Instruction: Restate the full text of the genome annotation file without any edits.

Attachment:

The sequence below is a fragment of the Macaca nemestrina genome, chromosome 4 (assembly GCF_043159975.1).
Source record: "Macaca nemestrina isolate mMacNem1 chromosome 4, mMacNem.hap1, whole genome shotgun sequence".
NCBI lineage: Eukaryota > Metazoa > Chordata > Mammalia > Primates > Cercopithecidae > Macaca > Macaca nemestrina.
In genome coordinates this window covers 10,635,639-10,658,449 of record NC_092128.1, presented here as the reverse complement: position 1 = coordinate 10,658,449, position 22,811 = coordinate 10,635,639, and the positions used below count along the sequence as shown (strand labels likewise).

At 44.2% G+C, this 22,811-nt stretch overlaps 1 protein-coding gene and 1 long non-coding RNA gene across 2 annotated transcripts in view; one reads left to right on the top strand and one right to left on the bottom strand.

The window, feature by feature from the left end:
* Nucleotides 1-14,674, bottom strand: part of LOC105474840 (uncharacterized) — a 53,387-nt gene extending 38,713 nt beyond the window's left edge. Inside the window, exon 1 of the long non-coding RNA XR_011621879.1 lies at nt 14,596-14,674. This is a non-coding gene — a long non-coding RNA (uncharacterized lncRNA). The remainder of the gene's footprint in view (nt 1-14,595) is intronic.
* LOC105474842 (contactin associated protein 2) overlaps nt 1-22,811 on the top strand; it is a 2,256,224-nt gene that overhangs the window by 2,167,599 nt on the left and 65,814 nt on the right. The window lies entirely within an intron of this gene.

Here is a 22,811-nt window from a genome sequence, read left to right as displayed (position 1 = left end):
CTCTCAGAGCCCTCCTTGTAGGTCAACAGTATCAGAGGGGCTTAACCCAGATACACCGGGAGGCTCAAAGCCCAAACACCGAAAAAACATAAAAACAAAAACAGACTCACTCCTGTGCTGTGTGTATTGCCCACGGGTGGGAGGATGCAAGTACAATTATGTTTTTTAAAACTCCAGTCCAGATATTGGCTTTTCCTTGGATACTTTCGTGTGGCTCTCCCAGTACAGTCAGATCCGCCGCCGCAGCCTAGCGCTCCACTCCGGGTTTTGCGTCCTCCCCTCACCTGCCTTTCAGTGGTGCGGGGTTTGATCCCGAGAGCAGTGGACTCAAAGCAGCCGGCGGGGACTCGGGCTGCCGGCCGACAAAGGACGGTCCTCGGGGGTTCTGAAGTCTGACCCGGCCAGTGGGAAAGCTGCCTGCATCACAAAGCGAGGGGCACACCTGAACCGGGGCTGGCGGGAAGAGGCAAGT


The sequence below is a fragment of the Macaca nemestrina genome, chromosome 4 (assembly GCF_043159975.1).
Source record: "Macaca nemestrina isolate mMacNem1 chromosome 4, mMacNem.hap1, whole genome shotgun sequence".
NCBI lineage: Eukaryota > Metazoa > Chordata > Mammalia > Primates > Cercopithecidae > Macaca > Macaca nemestrina.
In genome coordinates this window covers 10,635,639-10,658,449 of record NC_092128.1, presented here as the reverse complement: position 1 = coordinate 10,658,449, position 22,811 = coordinate 10,635,639, and the positions used below count along the sequence as shown (strand labels likewise).

At 44.2% G+C, this 22,811-nt stretch overlaps 1 protein-coding gene and 1 long non-coding RNA gene across 2 annotated transcripts in view; one reads left to right on the top strand and one right to left on the bottom strand.

The window, feature by feature from the left end:
* Nucleotides 1-14,674, bottom strand: part of LOC105474840 (uncharacterized) — a 53,387-nt gene extending 38,713 nt beyond the window's left edge. Inside the window, exon 1 of the long non-coding RNA XR_011621879.1 lies at nt 14,596-14,674. This is a non-coding gene — a long non-coding RNA (uncharacterized lncRNA). The remainder of the gene's footprint in view (nt 1-14,595) is intronic.
* LOC105474842 (contactin associated protein 2) overlaps nt 1-22,811 on the top strand; it is a 2,256,224-nt gene that overhangs the window by 2,167,599 nt on the left and 65,814 nt on the right. The window lies entirely within an intron of this gene.

Here is a 22,811-nt window from a genome sequence, read left to right as displayed (position 1 = left end):
CTCTCAGAGCCCTCCTTGTAGGTCAACAGTATCAGAGGGGCTTAACCCAGATACACCGGGAGGCTCAAAGCCCAAACACCGAAAAAACATAAAAACAAAAACAGACTCACTCCTGTGCTGTGTGTATTGCCCACGGGTGGGAGGATGCAAGTACAATTATGTTTTTTAAAACTCCAGTCCAGATATTGGCTTTTCCTTGGATACTTTCGTGTGGCTCTCCCAGTACAGTCAGATCCGCCGCCGCAGCCTAGCGCTCCACTCCGGGTTTTGCGTCCTCCCCTCACCTGCCTTTCAGTGGTGCGGGGTTTGATCCCGAGAGCAGTGGACTCAAAGCAGCCGGCGGGGACTCGGGCTGCCGGCCGACAAAGGACGGTCCTCGGGGGTTCTGAAGTCTGACCCGGCCAGTGGGAAAGCTGCCTGCATCACAAAGCGAGGGGCACACCTGAACCGGGGCTGGCGGGAAGAGGCAAGT